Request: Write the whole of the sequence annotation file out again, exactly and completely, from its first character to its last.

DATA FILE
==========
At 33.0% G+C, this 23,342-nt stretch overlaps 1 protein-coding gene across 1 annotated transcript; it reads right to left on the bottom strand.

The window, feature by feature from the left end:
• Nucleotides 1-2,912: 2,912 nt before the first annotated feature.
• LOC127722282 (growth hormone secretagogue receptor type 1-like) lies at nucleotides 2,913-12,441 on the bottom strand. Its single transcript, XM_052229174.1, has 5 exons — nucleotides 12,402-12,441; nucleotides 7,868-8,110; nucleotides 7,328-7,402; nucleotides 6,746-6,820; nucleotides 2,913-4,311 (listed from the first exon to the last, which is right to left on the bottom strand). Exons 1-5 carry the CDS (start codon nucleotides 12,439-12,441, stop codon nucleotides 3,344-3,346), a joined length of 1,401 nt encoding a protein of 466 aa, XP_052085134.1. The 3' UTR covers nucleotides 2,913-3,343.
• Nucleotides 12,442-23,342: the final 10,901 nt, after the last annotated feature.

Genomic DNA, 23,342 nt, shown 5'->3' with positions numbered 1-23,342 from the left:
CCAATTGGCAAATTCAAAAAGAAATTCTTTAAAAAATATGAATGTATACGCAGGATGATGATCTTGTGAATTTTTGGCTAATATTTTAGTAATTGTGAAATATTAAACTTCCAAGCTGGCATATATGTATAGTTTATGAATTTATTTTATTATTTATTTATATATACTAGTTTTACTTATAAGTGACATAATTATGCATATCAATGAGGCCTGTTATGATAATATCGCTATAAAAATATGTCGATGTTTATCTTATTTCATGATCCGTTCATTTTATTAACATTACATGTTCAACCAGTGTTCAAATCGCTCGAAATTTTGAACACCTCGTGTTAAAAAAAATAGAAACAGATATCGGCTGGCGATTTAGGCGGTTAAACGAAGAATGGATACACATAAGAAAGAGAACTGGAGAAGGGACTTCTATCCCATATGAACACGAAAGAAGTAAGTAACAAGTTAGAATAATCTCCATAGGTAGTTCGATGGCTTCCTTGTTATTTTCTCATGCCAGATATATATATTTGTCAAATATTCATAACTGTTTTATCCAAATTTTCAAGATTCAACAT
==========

At 33.0% G+C, this 23,342-nt stretch overlaps 1 protein-coding gene across 1 annotated transcript; it reads right to left on the bottom strand.

The window, feature by feature from the left end:
• Nucleotides 1-2,912: 2,912 nt before the first annotated feature.
• LOC127722282 (growth hormone secretagogue receptor type 1-like) lies at nucleotides 2,913-12,441 on the bottom strand. Its single transcript, XM_052229174.1, has 5 exons — nucleotides 12,402-12,441; nucleotides 7,868-8,110; nucleotides 7,328-7,402; nucleotides 6,746-6,820; nucleotides 2,913-4,311 (listed from the first exon to the last, which is right to left on the bottom strand). Exons 1-5 carry the CDS (start codon nucleotides 12,439-12,441, stop codon nucleotides 3,344-3,346), a joined length of 1,401 nt encoding a protein of 466 aa, XP_052085134.1. The 3' UTR covers nucleotides 2,913-3,343.
• Nucleotides 12,442-23,342: the final 10,901 nt, after the last annotated feature.

Genomic DNA, 23,342 nt, shown 5'->3' with positions numbered 1-23,342 from the left:
CCAATTGGCAAATTCAAAAAGAAATTCTTTAAAAAATATGAATGTATACGCAGGATGATGATCTTGTGAATTTTTGGCTAATATTTTAGTAATTGTGAAATATTAAACTTCCAAGCTGGCATATATGTATAGTTTATGAATTTATTTTATTATTTATTTATATATACTAGTTTTACTTATAAGTGACATAATTATGCATATCAATGAGGCCTGTTATGATAATATCGCTATAAAAATATGTCGATGTTTATCTTATTTCATGATCCGTTCATTTTATTAACATTACATGTTCAACCAGTGTTCAAATCGCTCGAAATTTTGAACACCTCGTGTTAAAAAAAATAGAAACAGATATCGGCTGGCGATTTAGGCGGTTAAACGAAGAATGGATACACATAAGAAAGAGAACTGGAGAAGGGACTTCTATCCCATATGAACACGAAAGAAGTAAGTAACAAGTTAGAATAATCTCCATAGGTAGTTCGATGGCTTCCTTGTTATTTTCTCATGCCAGATATATATATTTGTCAAATATTCATAACTGTTTTATCCAAATTTTCAAGATTCAACAT